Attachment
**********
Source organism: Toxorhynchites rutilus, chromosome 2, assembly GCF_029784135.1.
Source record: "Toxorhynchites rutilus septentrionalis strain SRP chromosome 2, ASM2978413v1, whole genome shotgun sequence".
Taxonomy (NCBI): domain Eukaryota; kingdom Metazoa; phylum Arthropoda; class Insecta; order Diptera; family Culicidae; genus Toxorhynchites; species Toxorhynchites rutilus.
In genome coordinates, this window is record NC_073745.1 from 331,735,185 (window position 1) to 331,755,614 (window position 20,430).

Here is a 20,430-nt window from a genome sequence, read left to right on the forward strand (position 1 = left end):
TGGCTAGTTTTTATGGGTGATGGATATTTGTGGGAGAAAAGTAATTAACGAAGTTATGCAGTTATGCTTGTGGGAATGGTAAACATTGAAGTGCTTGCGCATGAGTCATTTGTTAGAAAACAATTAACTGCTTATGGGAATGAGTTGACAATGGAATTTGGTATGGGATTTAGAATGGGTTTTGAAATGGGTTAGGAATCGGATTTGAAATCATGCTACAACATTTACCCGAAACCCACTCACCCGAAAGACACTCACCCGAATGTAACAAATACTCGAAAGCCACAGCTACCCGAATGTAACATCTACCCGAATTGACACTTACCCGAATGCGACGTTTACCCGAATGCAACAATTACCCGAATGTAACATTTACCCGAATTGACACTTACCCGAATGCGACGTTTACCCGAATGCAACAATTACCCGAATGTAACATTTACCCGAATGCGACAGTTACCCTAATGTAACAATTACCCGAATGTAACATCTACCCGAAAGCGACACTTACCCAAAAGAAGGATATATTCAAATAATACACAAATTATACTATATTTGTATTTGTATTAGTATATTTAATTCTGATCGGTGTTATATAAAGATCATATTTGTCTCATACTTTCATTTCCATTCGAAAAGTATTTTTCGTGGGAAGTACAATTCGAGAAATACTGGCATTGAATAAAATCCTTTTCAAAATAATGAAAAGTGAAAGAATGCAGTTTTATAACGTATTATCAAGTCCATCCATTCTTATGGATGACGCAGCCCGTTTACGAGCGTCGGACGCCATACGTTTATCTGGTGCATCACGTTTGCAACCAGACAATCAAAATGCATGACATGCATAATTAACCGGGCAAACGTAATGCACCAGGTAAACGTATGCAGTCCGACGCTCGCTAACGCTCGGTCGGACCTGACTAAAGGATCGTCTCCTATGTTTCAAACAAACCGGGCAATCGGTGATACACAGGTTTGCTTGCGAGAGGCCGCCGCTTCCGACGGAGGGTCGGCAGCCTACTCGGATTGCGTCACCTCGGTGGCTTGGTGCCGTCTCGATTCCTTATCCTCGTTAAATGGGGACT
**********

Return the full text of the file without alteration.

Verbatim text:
Source organism: Toxorhynchites rutilus, chromosome 2, assembly GCF_029784135.1.
Source record: "Toxorhynchites rutilus septentrionalis strain SRP chromosome 2, ASM2978413v1, whole genome shotgun sequence".
Taxonomy (NCBI): domain Eukaryota; kingdom Metazoa; phylum Arthropoda; class Insecta; order Diptera; family Culicidae; genus Toxorhynchites; species Toxorhynchites rutilus.
In genome coordinates, this window is record NC_073745.1 from 331,735,185 (window position 1) to 331,755,614 (window position 20,430).

Here is a 20,430-nt window from a genome sequence, read left to right on the forward strand (position 1 = left end):
TGGCTAGTTTTTATGGGTGATGGATATTTGTGGGAGAAAAGTAATTAACGAAGTTATGCAGTTATGCTTGTGGGAATGGTAAACATTGAAGTGCTTGCGCATGAGTCATTTGTTAGAAAACAATTAACTGCTTATGGGAATGAGTTGACAATGGAATTTGGTATGGGATTTAGAATGGGTTTTGAAATGGGTTAGGAATCGGATTTGAAATCATGCTACAACATTTACCCGAAACCCACTCACCCGAAAGACACTCACCCGAATGTAACAAATACTCGAAAGCCACAGCTACCCGAATGTAACATCTACCCGAATTGACACTTACCCGAATGCGACGTTTACCCGAATGCAACAATTACCCGAATGTAACATTTACCCGAATTGACACTTACCCGAATGCGACGTTTACCCGAATGCAACAATTACCCGAATGTAACATTTACCCGAATGCGACAGTTACCCTAATGTAACAATTACCCGAATGTAACATCTACCCGAAAGCGACACTTACCCAAAAGAAGGATATATTCAAATAATACACAAATTATACTATATTTGTATTTGTATTAGTATATTTAATTCTGATCGGTGTTATATAAAGATCATATTTGTCTCATACTTTCATTTCCATTCGAAAAGTATTTTTCGTGGGAAGTACAATTCGAGAAATACTGGCATTGAATAAAATCCTTTTCAAAATAATGAAAAGTGAAAGAATGCAGTTTTATAACGTATTATCAAGTCCATCCATTCTTATGGATGACGCAGCCCGTTTACGAGCGTCGGACGCCATACGTTTATCTGGTGCATCACGTTTGCAACCAGACAATCAAAATGCATGACATGCATAATTAACCGGGCAAACGTAATGCACCAGGTAAACGTATGCAGTCCGACGCTCGCTAACGCTCGGTCGGACCTGACTAAAGGATCGTCTCCTATGTTTCAAACAAACCGGGCAATCGGTGATACACAGGTTTGCTTGCGAGAGGCCGCCGCTTCCGACGGAGGGTCGGCAGCCTACTCGGATTGCGTCACCTCGGTGGCTTGGTGCCGTCTCGATTCCTTATCCTCGTTAAATGGGGACT